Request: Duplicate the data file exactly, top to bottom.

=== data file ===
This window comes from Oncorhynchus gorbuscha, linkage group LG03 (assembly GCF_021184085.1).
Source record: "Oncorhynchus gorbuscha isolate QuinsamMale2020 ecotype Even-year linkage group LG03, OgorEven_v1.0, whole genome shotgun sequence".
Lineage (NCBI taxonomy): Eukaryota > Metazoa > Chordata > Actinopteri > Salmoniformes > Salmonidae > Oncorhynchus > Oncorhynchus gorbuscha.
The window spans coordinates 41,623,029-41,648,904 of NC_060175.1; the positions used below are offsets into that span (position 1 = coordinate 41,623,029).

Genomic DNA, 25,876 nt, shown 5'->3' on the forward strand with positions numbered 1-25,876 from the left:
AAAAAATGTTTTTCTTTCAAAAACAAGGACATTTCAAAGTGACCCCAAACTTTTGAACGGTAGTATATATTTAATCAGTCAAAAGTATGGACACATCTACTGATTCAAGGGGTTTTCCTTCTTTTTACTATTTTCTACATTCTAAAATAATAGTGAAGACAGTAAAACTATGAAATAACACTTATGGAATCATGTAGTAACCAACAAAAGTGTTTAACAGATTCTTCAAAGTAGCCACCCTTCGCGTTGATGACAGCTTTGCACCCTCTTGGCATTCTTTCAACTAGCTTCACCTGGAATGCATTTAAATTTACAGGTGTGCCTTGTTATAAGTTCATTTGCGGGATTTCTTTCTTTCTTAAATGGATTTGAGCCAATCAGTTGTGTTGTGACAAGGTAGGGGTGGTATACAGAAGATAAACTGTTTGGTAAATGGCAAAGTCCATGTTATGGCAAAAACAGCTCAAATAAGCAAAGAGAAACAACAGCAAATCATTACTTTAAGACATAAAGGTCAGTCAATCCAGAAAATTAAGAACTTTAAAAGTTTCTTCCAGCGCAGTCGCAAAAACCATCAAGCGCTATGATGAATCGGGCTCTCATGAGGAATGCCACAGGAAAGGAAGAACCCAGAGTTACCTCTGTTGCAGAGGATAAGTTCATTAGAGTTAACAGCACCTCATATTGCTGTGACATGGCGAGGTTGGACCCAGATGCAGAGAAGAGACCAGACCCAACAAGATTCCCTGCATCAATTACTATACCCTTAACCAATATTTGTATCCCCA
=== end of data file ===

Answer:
This window comes from Oncorhynchus gorbuscha, linkage group LG03 (assembly GCF_021184085.1).
Source record: "Oncorhynchus gorbuscha isolate QuinsamMale2020 ecotype Even-year linkage group LG03, OgorEven_v1.0, whole genome shotgun sequence".
Lineage (NCBI taxonomy): Eukaryota > Metazoa > Chordata > Actinopteri > Salmoniformes > Salmonidae > Oncorhynchus > Oncorhynchus gorbuscha.
The window spans coordinates 41,623,029-41,648,904 of NC_060175.1; the positions used below are offsets into that span (position 1 = coordinate 41,623,029).

Genomic DNA, 25,876 nt, shown 5'->3' on the forward strand with positions numbered 1-25,876 from the left:
AAAAAATGTTTTTCTTTCAAAAACAAGGACATTTCAAAGTGACCCCAAACTTTTGAACGGTAGTATATATTTAATCAGTCAAAAGTATGGACACATCTACTGATTCAAGGGGTTTTCCTTCTTTTTACTATTTTCTACATTCTAAAATAATAGTGAAGACAGTAAAACTATGAAATAACACTTATGGAATCATGTAGTAACCAACAAAAGTGTTTAACAGATTCTTCAAAGTAGCCACCCTTCGCGTTGATGACAGCTTTGCACCCTCTTGGCATTCTTTCAACTAGCTTCACCTGGAATGCATTTAAATTTACAGGTGTGCCTTGTTATAAGTTCATTTGCGGGATTTCTTTCTTTCTTAAATGGATTTGAGCCAATCAGTTGTGTTGTGACAAGGTAGGGGTGGTATACAGAAGATAAACTGTTTGGTAAATGGCAAAGTCCATGTTATGGCAAAAACAGCTCAAATAAGCAAAGAGAAACAACAGCAAATCATTACTTTAAGACATAAAGGTCAGTCAATCCAGAAAATTAAGAACTTTAAAAGTTTCTTCCAGCGCAGTCGCAAAAACCATCAAGCGCTATGATGAATCGGGCTCTCATGAGGAATGCCACAGGAAAGGAAGAACCCAGAGTTACCTCTGTTGCAGAGGATAAGTTCATTAGAGTTAACAGCACCTCATATTGCTGTGACATGGCGAGGTTGGACCCAGATGCAGAGAAGAGACCAGACCCAACAAGATTCCCTGCATCAATTACTATACCCTTAACCAATATTTGTATCCCCA